Policy Newsletter

Biden continues Trump-era trade war on China

August 10, 2023
The Carta Policy Team

Topline

  • White House bans investment in sensitive Chinese tech

  • Fed issues stablecoin guidance as PayPal announces new stablecoin

  • SEC gatekeeper actions extending to fund admin

  • IRS counters lobbying with PR campaign

  • SEC moves to appeal Ripple decision

White House takes action to prevent new investment in sensitive Chinese tech

This week, President Biden issued a long-awaited executive order (EO) that directs the Treasury Department to establish a program to oversee outbound investments in certain critical sectors. The program would require notification of, and in some instances, prohibit private equity and venture capital investments in Chinese companies that develop sensitive technologies in three targeted sectors: semiconductors, quantum computing, and artificial intelligence. The outbound investment EO is narrower in scope than originally anticipated and would only ban new investment in Chinese tech after Treasury drafts and implements rules. Previous draft versions of the EO would have required investors to provide notifications of investments in China and permit the government to review and potentially restrict them, including on a retroactive basis. Alongside the EO, Treasury issued a rulemaking notice to outline the intended scope of the program and solicit public feedback.

Why it matters:The prospective scope of the EO is a win for the private fund industry, as any retroactive review would have created divestment risk and compliance challenges that could have ultimately penalized investors and harmed U.S. competitiveness.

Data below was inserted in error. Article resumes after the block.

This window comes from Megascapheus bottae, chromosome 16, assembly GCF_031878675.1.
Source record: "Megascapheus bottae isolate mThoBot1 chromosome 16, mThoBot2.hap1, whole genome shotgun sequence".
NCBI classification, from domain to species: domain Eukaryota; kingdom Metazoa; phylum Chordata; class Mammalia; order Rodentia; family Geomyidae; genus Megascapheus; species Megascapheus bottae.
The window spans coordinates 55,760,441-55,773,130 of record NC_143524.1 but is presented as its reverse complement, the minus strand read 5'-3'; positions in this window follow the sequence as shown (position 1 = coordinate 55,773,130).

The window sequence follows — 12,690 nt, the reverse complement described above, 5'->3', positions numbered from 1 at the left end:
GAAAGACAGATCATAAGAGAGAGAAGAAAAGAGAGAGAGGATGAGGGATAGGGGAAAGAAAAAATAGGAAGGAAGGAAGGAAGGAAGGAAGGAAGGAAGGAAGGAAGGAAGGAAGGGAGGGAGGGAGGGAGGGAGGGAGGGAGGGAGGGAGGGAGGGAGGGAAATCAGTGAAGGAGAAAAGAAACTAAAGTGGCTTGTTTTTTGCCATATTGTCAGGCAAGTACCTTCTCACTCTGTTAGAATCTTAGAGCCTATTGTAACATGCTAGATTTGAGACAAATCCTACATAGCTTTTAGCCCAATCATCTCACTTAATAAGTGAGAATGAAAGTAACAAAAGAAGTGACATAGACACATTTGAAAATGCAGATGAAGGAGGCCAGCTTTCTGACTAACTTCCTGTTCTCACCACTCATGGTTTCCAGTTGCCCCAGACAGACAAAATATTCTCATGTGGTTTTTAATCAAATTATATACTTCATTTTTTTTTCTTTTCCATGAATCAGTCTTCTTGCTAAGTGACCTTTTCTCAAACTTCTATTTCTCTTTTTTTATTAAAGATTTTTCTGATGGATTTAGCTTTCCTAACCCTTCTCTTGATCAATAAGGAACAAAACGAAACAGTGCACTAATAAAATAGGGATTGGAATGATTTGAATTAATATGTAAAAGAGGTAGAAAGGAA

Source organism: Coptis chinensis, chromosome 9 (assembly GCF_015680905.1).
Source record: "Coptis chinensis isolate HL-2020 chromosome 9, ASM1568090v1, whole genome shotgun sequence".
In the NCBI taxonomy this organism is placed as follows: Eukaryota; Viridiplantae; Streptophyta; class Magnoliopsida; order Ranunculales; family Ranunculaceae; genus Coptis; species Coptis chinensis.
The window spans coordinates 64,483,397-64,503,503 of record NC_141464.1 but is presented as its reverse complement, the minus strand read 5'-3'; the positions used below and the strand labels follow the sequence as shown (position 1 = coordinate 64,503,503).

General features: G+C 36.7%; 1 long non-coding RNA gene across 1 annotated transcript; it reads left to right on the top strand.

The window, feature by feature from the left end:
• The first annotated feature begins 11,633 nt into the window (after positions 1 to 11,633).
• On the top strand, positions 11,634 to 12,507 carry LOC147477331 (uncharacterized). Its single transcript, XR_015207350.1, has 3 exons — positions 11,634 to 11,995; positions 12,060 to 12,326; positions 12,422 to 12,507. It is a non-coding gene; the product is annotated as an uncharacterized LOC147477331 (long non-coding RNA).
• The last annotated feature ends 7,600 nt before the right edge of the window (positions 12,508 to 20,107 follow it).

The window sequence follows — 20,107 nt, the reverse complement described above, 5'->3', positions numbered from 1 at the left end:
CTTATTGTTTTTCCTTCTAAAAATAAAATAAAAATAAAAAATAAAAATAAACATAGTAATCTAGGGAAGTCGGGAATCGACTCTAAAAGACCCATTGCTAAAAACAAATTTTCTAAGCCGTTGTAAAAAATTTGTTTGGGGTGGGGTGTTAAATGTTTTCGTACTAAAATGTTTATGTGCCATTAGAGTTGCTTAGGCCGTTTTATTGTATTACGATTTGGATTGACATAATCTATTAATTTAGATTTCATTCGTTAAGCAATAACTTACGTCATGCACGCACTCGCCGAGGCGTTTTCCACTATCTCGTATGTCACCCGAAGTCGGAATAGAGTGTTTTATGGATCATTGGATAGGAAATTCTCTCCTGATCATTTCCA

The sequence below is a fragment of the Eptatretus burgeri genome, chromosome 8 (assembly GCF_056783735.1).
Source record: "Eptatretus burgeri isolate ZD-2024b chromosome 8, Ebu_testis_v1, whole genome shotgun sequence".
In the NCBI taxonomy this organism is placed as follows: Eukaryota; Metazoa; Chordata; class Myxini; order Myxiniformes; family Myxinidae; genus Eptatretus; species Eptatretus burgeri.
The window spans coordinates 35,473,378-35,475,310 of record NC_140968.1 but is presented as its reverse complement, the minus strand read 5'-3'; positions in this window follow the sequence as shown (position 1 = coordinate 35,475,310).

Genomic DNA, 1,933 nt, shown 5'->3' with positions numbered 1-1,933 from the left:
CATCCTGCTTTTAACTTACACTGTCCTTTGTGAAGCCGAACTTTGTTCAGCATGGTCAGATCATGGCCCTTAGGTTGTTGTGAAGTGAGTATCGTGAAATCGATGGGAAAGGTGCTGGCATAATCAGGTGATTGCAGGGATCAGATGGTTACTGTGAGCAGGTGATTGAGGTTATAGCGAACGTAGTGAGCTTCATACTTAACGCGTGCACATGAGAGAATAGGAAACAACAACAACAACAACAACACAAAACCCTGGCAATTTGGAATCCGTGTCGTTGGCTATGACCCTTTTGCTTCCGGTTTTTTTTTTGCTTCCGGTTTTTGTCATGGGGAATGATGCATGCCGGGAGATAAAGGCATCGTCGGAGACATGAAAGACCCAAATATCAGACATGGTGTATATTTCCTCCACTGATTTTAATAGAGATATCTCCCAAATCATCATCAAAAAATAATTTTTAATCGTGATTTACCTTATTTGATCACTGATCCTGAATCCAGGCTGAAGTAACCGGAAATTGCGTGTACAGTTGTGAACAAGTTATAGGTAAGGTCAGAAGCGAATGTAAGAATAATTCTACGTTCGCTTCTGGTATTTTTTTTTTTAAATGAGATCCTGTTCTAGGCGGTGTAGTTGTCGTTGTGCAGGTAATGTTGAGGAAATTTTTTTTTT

Fed chimes in on stablecoins as PayPal enters the fray

On Monday, PayPal announced they launched a stablecoin, thus becoming the first major financial technology firm to embrace digital assets. The stablecoin, PayPal USD, is backed by U.S. dollar deposits and short-term U.S Treasuries, and will be issued by Paxos. Once available in the United States, PayPal USD will be redeemable for U.S. dollars at any time, and can also be used to buy and sell the other cryptocurrencies PayPal offers, including bitcoin. 

PayPal’s announcement will impact the discussion around regulation stablecoins in Washington. The House Financial Services Committee approved a stablecoin bill last month, despite bipartisan talks devolving at the last minute. HFSC Chair Patrick McHenry, stated that the PayPal announcement underscores the importance of regulation and confirmed his view that  stablecoins “hold promise as a pillar of our 21st century payments system.”

Fed gets involved as Congress dithers

A day after the PayPal announcement, the Fed clarified the process for banks to transact in stablecoins. The Fed’s guidance indicates that state banks who are members of the Federal Reserve system should obtain a “written supervisory non-objection” from the Fed before issuing, holding, or transacting with dollar tokens, such as stablecoins.

Why it matters:A lack of clarity from Congress has allowed both federal agencies and industry players to push forward on their own. The last time a major U.S. company tried to launch a stablecoin ( Meta in 2019), pressure from regulators severely halted progress. Now PayPal is trying again—and this time, the regulatory environment seems friendlier. However, the future of stablecoin legislation is still uncertain as a partisan stalemate in the House muddied the waters. Republicans are using the PayPal announcement to put pressure on Dems, but so far, there hasn’t been substantial movement.

SEC gatekeeper actions extending to fund admin